Evaluation of Statistical Methods for Classification of Laser-Induced Breakdown Spectroscopy (LIBS) Data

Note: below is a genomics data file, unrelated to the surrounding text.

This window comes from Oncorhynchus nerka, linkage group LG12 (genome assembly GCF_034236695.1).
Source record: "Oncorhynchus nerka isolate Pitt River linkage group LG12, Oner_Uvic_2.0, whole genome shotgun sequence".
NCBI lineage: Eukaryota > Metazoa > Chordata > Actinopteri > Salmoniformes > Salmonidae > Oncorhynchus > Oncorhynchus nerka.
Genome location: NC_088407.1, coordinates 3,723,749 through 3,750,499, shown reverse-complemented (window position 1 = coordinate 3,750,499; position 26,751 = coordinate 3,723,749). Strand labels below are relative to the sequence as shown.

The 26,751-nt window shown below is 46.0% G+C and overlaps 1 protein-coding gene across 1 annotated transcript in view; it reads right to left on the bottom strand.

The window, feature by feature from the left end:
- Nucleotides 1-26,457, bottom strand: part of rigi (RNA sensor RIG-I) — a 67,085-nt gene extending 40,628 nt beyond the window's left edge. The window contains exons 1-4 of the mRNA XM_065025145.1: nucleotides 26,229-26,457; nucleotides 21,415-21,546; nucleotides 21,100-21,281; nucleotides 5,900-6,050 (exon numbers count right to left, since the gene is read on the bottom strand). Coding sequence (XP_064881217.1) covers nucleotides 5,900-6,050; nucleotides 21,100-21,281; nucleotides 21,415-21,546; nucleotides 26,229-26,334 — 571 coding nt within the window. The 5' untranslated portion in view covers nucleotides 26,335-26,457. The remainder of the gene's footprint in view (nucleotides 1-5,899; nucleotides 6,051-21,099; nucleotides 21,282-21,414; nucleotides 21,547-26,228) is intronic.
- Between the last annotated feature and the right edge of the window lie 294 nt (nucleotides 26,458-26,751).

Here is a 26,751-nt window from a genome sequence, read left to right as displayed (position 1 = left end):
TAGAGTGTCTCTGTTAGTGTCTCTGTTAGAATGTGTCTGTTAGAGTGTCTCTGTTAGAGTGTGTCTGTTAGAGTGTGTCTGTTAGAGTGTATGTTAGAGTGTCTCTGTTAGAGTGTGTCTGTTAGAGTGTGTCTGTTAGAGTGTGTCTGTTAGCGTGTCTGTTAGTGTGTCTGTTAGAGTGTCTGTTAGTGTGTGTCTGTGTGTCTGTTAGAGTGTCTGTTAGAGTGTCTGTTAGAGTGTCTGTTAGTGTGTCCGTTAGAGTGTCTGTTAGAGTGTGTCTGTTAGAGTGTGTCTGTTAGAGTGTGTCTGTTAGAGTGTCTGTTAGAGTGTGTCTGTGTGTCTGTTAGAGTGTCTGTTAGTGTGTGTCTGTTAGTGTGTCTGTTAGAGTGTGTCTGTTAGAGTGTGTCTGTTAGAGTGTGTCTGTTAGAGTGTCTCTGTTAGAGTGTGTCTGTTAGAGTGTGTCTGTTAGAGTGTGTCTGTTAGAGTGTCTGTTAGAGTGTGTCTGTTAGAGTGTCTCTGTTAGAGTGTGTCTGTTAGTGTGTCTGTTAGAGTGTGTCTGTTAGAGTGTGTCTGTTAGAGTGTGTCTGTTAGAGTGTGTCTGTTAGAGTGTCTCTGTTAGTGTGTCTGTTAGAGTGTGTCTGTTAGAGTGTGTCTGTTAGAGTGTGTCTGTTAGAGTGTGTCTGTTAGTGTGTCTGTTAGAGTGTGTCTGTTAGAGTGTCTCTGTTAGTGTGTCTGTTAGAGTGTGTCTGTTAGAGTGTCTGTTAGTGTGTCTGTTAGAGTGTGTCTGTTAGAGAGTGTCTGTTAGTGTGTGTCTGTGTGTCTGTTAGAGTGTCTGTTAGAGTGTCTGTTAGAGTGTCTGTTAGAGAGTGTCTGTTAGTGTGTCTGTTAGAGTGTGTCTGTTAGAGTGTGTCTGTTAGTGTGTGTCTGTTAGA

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When NASA’s Curiosity rover lands in August 2012, the rover will use a laser-induced breakdown spectroscopy (LIBS) instrument to collect data in an effort to understand the chemical composition and geological classification of the rocks on Mars. This is part of a larger endeavor to determine information about the planet’s habitability. LIBS is a method used to determine the elemental composition of a given sample. For each rock sample analyzed by the instrument, a LIBS spectrum consisting of over 6,000 different channels is obtained. In order to prepare for the return of LIBS data from the rover, this project aims to evaluate the accuracy of statistical methods, such as discriminant analysis, support vector machines, and clustering algorithms for categorizing the rock samples into groups with similar chemical compositions based on their LIBS spectra alone. Accurate classification is critical for rapid identification of similar unknown samples, novelty detection, and in the selection of a training set of data for use in the estimation of chemical compositions. Similar studies have been performed; however, they generally fail to use statistical best practices and therefore have wildly optimistic results. The data used in this project is from the “century set”, a suite of 100 igneous rock samples. These 100 samples are the only ones currently available for this project which have both LIBS spectra and known chemical compositions. Having the known chemical compositions allowed the century set samples to be divided into groups with geological similarities based on their Total Alkali-Silica (TAS) classes, and provided a way to evaluate the predictive accuracy of the classification algorithms using K-fold cross validation. The results show that the small sample size and uneven distribution of samples in different TAS classes make classification into many groups difficult, contradicting many of the outcomes displayed in the literature. However, some of the methods explored in this thesis do show promise based on their performance in simpler classification tasks, so the results should be reevaluated once more data is obtained. LIBS data is scarce, so this thesis also briefly explores the results from one method of simulating a LIBS spectrum based on the sample’s chemical composition. Simulated data could be used to examine the effects of sample size on the accuracies of the various classification algorithms.